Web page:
All The Types Of Keyboard Sizes Explained
If you are building a PC, it’s best to get all the parts, including the keyboard, best suited to your needs. Various types of keyboards with different sizes are available in the market. But depending on your purpose, you will get the best use out of different types of keyboards.
For instance, gamers require different keyboard layouts and sizes than programmers or accountants. The convenience of data entry is more important to accountants, portability is more important to programmers, and gamers prefer smaller keyboards with accessible functionalities.
So, here, we discuss different sizes of keyboards to help you decide what type of keyboard suits you the most.
Do the Keyboard Sizes Matter?
A full-sized keyboard usually contains multiple clusters of keys that you can divide into the following groups:
You can have keyboards of different sizes depending on which keys the keyboard keeps or omits. These keyboards are usually named by the percentage of the keys compared to the full-sized keyboard. But some have other names depending on the layout.
With larger keyboards, you get more options but have to forego more desk space to keep the keyboard. Apart from the availability of the keys, the spacing between the key clusters and the key placement is also different.
So, people who are used to one keyboard size may need some time to get familiar with the new keyboard. It is especially true if there is no extra gap between the key clusters.
However, you will get used to the type of keyboard that is available to you, but a certain type of keyboard has comparative advantages over others—depending upon the work you do with the keyboard.
Most Common Keyboard Sizes
Nowadays, you can hire keyboard makers to get customized keyboards with your preferred size and layout. But you’ll usually only find a few types of keyboards on the market based on their sizes.
Full Size or 100%
As you can tell from its name, a 100% keyboard contains all of the key clusters we discussed earlier. The total number of keys amounts to 104-108 keys, and most key clusters are fairly spaced.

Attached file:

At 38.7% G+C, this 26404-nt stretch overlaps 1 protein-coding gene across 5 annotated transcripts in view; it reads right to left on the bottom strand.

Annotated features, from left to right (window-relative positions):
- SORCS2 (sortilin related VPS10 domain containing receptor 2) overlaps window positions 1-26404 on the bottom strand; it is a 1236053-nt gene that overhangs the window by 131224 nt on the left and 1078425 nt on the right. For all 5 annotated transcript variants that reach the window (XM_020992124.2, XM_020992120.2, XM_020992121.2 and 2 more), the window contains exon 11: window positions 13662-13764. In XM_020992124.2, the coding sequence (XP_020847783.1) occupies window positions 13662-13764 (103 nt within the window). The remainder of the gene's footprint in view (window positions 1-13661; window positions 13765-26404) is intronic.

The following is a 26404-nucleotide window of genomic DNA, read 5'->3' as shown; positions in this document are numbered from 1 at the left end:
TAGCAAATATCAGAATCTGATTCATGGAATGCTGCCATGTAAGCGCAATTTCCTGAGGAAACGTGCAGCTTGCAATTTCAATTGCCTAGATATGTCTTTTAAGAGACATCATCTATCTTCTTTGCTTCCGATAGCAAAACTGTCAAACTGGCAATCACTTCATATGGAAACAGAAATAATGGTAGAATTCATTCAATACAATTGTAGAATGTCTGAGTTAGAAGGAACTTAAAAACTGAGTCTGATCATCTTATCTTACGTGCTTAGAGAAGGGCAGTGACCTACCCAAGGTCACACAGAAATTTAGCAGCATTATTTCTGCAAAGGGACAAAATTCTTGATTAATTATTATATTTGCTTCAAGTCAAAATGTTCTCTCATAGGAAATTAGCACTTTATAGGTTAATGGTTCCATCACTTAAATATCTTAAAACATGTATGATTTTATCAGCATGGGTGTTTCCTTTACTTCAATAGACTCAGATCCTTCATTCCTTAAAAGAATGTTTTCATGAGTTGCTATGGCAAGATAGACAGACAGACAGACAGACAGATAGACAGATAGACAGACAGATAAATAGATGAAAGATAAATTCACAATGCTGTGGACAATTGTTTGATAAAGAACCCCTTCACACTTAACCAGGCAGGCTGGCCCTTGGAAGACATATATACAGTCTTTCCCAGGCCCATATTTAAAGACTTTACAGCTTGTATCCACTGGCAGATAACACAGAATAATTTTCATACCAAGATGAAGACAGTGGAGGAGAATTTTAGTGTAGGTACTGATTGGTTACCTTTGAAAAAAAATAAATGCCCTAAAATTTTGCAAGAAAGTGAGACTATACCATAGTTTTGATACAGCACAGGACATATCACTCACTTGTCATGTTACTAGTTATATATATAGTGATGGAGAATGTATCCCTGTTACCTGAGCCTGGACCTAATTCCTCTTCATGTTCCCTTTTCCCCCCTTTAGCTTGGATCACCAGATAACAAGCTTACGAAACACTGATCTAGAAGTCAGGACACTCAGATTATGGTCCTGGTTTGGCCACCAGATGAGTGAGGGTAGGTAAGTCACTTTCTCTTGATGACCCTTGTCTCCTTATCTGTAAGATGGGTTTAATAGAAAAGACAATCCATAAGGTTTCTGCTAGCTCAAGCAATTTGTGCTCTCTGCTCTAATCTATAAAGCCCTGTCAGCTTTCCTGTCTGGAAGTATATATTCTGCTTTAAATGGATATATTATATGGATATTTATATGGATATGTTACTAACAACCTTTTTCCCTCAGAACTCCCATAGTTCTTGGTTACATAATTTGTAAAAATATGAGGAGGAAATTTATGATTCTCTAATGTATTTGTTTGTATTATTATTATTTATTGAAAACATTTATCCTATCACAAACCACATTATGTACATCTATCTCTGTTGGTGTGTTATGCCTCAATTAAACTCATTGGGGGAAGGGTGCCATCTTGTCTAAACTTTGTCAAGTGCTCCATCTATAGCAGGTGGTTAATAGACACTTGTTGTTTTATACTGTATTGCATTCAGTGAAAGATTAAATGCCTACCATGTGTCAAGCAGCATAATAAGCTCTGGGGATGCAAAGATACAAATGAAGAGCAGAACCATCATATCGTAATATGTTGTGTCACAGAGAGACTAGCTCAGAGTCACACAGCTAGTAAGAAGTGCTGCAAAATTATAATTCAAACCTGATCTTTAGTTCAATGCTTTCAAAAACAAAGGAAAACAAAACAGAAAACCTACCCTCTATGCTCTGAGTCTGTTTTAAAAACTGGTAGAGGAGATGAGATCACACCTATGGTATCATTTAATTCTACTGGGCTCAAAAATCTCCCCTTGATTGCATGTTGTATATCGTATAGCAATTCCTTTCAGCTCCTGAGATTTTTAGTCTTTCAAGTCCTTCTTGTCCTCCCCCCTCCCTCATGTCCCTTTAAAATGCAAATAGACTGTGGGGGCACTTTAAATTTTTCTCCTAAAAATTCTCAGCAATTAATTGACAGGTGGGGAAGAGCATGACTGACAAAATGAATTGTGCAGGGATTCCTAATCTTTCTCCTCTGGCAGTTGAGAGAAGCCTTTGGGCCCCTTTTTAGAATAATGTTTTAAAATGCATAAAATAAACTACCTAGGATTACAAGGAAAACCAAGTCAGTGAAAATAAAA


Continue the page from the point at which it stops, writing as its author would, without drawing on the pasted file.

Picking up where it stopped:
Because these keyboards still have the Numpad keys, they are great for numerical data entry. And they also provide more options for typing and key-binding.
Compact 1800 keyboards have reduced sizes without removing most of the keys. It removes the scroll lock, num lock, and pause keys and moves the Home cluster above the Numpad keys. Some keyboards may also drop some of the Home cluster keys to optimize the layout.
Then, it brings the Numpad keys closer to the typing and control keys while shifting some keys on the latter key clusters. This way, they can put the arrow keys between the Numpad and Typing + Control keys while removing most of the keyboard space.
If you want to have the Numpad keys while also desiring a smaller layout, Compact 1800 is the perfect keyboard size for you.
90% or 96%
While many people also use Compact 1800 for the 90% or 96% keyboard, they are slightly different. It contains the same keys as a Compact 1800 keyboard but drops the little spacing between the four key clusters for a smaller size.
Tenkeyless (TKL) or 80%
As the name suggests, Tenkeyless (TKL) keyboards drop the Numpad and the Num lock keys altogether. If you are a gamer or someone who doesn’t perform any heavy numerical data entry tasks, it is the perfect keyboard for you.
It retains the same gaps between the other key clusters as the full-sized keyboard, so you don’t need much, if not any, time to accustom yourself to this keyboard.